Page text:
By Simon Read
Serious driving offences attract higher insurance premiums but if you get penalty points for whatever reason they could affect the cost of cover.
The Association of British Insurers reckons that people with penalty points report a higher number of driving incidents and are more likely to make a claim.
Speeding is the most common offence and since 2017 you can pick up six penalty points if you’re caught speeding at 51mph – or faster – in a 30mph area.
Get caught twice and you rack up 12 points, which could mean losing your driving licence.
As well as penalties for speeding, you can be issued with six penalty points for using a handheld phone when driving.
Why and how could a driving offence affect my insurability?
“Your driving history can have a significant impact on the cost of insurance,” says Martin Smith, technical claims adviser at insurer Aviva.
“It is an insight into the behaviour patterns of a driver and the potential – the risk – that they may be involved in a claim event. The higher the risk, the greater the premium.”
Drug and drink-related offences, or those that involve the driver causing injury or death while driving, will stay on your driving record for 11 years and will be most notable to an insurer.
Most will ask you to declare any driving offences committed within the past five years, along with any unspent non-driving convictions.
The specific impact is has on your insurance will depend on the nature and number of offences.
Glenn Edwards, Aviva UK personal lines motor underwriting manager, explains: “We allocate motoring convictions a category based on our perception of their degree of severity, so a speeding conviction will not be viewed as harshly as a drink or drug conviction.”
On top of that the more recent the date of conviction, the greater the likelihood it will be treated more seriously, he says.
(MORE: Convicted driver insurance)
Do I have to tell my insurer if I am convicted of an offence?
It is essential to tell insurers about any offences.
“If you withhold information you've been asked to provide, you might get a cheaper premium but it's probably a false economy,” warns Gareth Shaw, head of money at consumer group Which?
He says if you've been dishonest about your driving history, and the insurer discovers this, they may terminate your policy and refuse to pay any claim.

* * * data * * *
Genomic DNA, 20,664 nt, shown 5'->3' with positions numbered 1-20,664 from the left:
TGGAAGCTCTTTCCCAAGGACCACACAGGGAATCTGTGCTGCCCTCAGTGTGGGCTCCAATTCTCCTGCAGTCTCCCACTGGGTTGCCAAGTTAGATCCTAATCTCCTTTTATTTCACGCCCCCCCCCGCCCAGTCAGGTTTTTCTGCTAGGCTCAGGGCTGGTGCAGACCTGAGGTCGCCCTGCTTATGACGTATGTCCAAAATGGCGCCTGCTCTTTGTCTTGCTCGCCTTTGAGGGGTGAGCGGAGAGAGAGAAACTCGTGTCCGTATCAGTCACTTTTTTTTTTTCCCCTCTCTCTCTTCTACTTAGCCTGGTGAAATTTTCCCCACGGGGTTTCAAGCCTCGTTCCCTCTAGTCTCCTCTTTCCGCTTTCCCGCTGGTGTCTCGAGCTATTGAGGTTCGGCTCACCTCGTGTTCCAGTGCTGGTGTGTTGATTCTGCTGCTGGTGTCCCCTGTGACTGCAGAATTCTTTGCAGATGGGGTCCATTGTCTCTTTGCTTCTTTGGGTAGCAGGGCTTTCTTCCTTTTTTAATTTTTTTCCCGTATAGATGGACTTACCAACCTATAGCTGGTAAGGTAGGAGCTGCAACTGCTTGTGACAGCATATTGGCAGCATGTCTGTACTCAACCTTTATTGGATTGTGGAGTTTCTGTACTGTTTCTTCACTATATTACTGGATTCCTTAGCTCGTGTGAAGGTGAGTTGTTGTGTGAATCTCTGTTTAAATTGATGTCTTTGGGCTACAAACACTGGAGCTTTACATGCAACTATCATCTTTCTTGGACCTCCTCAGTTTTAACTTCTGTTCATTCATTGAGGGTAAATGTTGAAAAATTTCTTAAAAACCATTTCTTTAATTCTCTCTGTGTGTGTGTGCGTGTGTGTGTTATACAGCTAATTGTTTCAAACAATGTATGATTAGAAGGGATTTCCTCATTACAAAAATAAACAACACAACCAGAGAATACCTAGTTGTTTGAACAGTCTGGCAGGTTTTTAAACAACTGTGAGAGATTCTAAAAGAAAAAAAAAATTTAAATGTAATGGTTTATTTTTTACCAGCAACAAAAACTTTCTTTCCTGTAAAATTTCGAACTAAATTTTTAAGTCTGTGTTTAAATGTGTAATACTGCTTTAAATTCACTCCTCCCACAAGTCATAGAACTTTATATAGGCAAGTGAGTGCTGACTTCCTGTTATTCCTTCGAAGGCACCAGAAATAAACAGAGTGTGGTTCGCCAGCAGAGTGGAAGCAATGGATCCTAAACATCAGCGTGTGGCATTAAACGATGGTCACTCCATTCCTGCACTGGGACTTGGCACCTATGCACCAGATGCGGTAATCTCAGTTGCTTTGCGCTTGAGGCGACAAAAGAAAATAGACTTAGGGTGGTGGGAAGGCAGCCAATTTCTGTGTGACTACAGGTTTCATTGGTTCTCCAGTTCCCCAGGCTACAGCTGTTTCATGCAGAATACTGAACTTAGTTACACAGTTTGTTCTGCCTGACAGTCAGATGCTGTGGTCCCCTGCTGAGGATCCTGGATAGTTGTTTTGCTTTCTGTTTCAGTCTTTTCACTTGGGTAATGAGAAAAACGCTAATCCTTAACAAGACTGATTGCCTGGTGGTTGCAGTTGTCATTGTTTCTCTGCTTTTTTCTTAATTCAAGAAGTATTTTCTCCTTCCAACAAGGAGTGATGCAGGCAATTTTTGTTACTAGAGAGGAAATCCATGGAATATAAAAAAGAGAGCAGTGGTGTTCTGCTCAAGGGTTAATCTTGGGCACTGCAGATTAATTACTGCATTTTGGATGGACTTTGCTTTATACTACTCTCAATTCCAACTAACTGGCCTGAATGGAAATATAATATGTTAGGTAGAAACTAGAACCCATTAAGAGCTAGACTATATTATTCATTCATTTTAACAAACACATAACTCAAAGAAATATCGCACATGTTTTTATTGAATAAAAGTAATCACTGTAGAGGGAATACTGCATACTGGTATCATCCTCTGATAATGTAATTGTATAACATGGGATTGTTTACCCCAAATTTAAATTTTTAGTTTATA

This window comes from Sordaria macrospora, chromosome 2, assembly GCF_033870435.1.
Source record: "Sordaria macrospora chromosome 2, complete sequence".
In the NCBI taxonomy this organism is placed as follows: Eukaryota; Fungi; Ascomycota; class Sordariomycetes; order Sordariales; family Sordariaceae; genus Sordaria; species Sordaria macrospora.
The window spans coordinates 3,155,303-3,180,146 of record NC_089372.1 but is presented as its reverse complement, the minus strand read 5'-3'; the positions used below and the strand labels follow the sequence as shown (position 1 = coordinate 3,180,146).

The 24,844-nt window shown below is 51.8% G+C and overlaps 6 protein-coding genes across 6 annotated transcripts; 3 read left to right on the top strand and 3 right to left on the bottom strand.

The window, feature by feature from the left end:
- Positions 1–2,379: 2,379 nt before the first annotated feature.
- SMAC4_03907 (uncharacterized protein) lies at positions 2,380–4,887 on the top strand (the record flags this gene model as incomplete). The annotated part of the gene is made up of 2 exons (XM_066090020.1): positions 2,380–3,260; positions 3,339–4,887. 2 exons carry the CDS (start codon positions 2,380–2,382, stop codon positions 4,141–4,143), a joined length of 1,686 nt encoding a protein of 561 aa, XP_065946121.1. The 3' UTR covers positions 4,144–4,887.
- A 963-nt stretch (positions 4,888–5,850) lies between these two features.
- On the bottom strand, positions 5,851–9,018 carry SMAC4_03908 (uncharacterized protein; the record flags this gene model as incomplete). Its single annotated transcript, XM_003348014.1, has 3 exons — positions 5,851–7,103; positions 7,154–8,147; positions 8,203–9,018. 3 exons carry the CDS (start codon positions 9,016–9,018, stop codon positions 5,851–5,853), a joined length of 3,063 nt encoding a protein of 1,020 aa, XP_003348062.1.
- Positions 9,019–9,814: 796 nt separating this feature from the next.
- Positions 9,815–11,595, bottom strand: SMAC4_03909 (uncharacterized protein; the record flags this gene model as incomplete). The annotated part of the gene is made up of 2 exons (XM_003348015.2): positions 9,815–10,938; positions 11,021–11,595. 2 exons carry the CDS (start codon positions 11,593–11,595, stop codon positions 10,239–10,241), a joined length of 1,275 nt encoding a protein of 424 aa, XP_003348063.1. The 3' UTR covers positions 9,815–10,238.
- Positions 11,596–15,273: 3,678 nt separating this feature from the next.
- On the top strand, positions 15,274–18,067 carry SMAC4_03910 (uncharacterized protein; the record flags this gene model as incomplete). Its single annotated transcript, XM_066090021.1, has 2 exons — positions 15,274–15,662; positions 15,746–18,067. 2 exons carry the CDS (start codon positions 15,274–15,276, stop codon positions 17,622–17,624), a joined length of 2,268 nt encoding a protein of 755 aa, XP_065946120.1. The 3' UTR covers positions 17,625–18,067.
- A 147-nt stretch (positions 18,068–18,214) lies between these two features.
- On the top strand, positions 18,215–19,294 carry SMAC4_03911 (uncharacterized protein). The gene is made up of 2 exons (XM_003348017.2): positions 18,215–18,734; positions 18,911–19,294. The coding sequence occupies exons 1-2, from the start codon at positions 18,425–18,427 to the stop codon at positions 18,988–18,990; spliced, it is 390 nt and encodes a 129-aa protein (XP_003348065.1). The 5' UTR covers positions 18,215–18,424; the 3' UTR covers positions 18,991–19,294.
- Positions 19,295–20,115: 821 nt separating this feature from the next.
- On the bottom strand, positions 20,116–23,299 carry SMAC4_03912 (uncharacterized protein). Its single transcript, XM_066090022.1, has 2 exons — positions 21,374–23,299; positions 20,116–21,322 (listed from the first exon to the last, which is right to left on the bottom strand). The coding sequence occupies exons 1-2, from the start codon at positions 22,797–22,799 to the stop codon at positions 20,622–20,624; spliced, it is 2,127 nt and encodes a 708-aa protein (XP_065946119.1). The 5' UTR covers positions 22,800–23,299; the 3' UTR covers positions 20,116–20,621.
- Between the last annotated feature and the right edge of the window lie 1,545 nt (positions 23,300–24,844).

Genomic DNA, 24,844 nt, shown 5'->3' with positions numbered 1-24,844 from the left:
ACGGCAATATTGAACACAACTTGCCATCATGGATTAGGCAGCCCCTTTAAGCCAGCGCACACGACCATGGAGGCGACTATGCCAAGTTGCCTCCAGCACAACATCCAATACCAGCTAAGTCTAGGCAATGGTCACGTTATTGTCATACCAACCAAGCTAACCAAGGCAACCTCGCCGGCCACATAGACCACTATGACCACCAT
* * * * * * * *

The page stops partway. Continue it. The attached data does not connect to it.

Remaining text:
“The fact that an insurer has cancelled or voided your policy can itself have significant effects on what you pay or who will cover you in the future,” he adds.
If you don’t disclose any convictions, it may not only invalidate your cover but you could be prosecuted for insurance fraud, a serious offence which can lead to a prison sentence.
In short, honesty remains the best policy. Even though it may prove more costly in the short-term, it is likely to leave you better off in the long-term.
Do all insurance providers cover those convicted of a driving offence?
Not all insurers will offer cover to people convicted of a driving offence.
They tend to take a risk-based approach based on the severity of the offence, explains consumer rights expert Scott Dixon of thegrumpygit.com.
“Being convicted of drink driving and using a mobile phone may result in you struggling to get any insurance at all,” he warns. “Insurance companies are well within their rights to refuse cover based on this.”
But points for speeding shouldn’t stop you from getting cover.
Where will you be able find insurance if you have a driving offence? Price comparison sites should usually be able to offer a range of quotes, depending on your specific situation.
But if you're struggling to find affordable cover because of past convictions, your best bet is probably to try a specialist broker, advises Gareth Shaw.
Will my insurance be really expensive?
Insurance won't necessarily be expensive after a driving offence, says Scott Dixon.
“Insurers know and recognise that motorists make mistakes and the car insurance market is competitive, so shop around among different insurers, which will have their own terms and conditions on convictions and time limits on disclosure.”
By shopping around you should be able to find more keenly-priced policies.
But if you really want to keep insurance costs down the best advice is to drive safely and err on the side of caution, says Mr Dixon.
Simon Read was the last personal finance editor at The Independent newspaper and now reports on finance matters for the BBC, The Evening Standard, The Daily Mirror and The Sun. He champions consumer rights and is a commentator on a range of tv and radio shows, such as Watchdog on BBC1, Sky News, Channel 5 News, Radio 5 Live, LBC and Talk Radio. He was a money expert on three series of the BBC1 TV show Right On The Money and presented a BBC Radio 4 documentary on fraud as well as battling for fair treatment from companies for two years in his Moneywise Fights For Your Rights column.
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